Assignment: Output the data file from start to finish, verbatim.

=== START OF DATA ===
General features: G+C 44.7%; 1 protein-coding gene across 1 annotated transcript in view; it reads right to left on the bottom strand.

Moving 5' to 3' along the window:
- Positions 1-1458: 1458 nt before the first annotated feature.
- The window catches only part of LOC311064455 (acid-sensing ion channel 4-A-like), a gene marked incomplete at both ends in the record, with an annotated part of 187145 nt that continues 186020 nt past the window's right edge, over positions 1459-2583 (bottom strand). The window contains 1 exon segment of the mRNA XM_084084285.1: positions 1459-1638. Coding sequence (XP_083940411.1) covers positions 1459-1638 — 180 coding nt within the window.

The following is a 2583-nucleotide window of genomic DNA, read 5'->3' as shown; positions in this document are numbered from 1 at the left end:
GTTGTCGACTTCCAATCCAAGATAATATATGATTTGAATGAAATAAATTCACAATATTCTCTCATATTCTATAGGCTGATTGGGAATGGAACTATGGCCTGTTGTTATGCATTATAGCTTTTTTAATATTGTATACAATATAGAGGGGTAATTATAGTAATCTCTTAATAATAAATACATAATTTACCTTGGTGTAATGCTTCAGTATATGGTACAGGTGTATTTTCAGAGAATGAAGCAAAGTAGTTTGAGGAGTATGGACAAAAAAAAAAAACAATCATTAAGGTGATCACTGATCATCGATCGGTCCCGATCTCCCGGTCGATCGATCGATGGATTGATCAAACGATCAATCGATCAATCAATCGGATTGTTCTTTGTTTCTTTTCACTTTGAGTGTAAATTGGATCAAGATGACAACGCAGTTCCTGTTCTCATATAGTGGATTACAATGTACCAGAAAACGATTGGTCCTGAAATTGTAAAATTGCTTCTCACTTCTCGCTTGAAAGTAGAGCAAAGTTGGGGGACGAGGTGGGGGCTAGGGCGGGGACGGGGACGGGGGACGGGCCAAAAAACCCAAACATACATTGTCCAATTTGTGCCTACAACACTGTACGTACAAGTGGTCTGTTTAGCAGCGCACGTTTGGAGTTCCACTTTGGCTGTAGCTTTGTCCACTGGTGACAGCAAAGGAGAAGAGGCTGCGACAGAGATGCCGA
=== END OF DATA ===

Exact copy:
General features: G+C 44.7%; 1 protein-coding gene across 1 annotated transcript in view; it reads right to left on the bottom strand.

Moving 5' to 3' along the window:
- Positions 1-1458: 1458 nt before the first annotated feature.
- The window catches only part of LOC311064455 (acid-sensing ion channel 4-A-like), a gene marked incomplete at both ends in the record, with an annotated part of 187145 nt that continues 186020 nt past the window's right edge, over positions 1459-2583 (bottom strand). The window contains 1 exon segment of the mRNA XM_084084285.1: positions 1459-1638. Coding sequence (XP_083940411.1) covers positions 1459-1638 — 180 coding nt within the window.

The following is a 2583-nucleotide window of genomic DNA, read 5'->3' as shown; positions in this document are numbered from 1 at the left end:
GTTGTCGACTTCCAATCCAAGATAATATATGATTTGAATGAAATAAATTCACAATATTCTCTCATATTCTATAGGCTGATTGGGAATGGAACTATGGCCTGTTGTTATGCATTATAGCTTTTTTAATATTGTATACAATATAGAGGGGTAATTATAGTAATCTCTTAATAATAAATACATAATTTACCTTGGTGTAATGCTTCAGTATATGGTACAGGTGTATTTTCAGAGAATGAAGCAAAGTAGTTTGAGGAGTATGGACAAAAAAAAAAAACAATCATTAAGGTGATCACTGATCATCGATCGGTCCCGATCTCCCGGTCGATCGATCGATGGATTGATCAAACGATCAATCGATCAATCAATCGGATTGTTCTTTGTTTCTTTTCACTTTGAGTGTAAATTGGATCAAGATGACAACGCAGTTCCTGTTCTCATATAGTGGATTACAATGTACCAGAAAACGATTGGTCCTGAAATTGTAAAATTGCTTCTCACTTCTCGCTTGAAAGTAGAGCAAAGTTGGGGGACGAGGTGGGGGCTAGGGCGGGGACGGGGACGGGGGACGGGCCAAAAAACCCAAACATACATTGTCCAATTTGTGCCTACAACACTGTACGTACAAGTGGTCTGTTTAGCAGCGCACGTTTGGAGTTCCACTTTGGCTGTAGCTTTGTCCACTGGTGACAGCAAAGGAGAAGAGGCTGCGACAGAGATGCCGA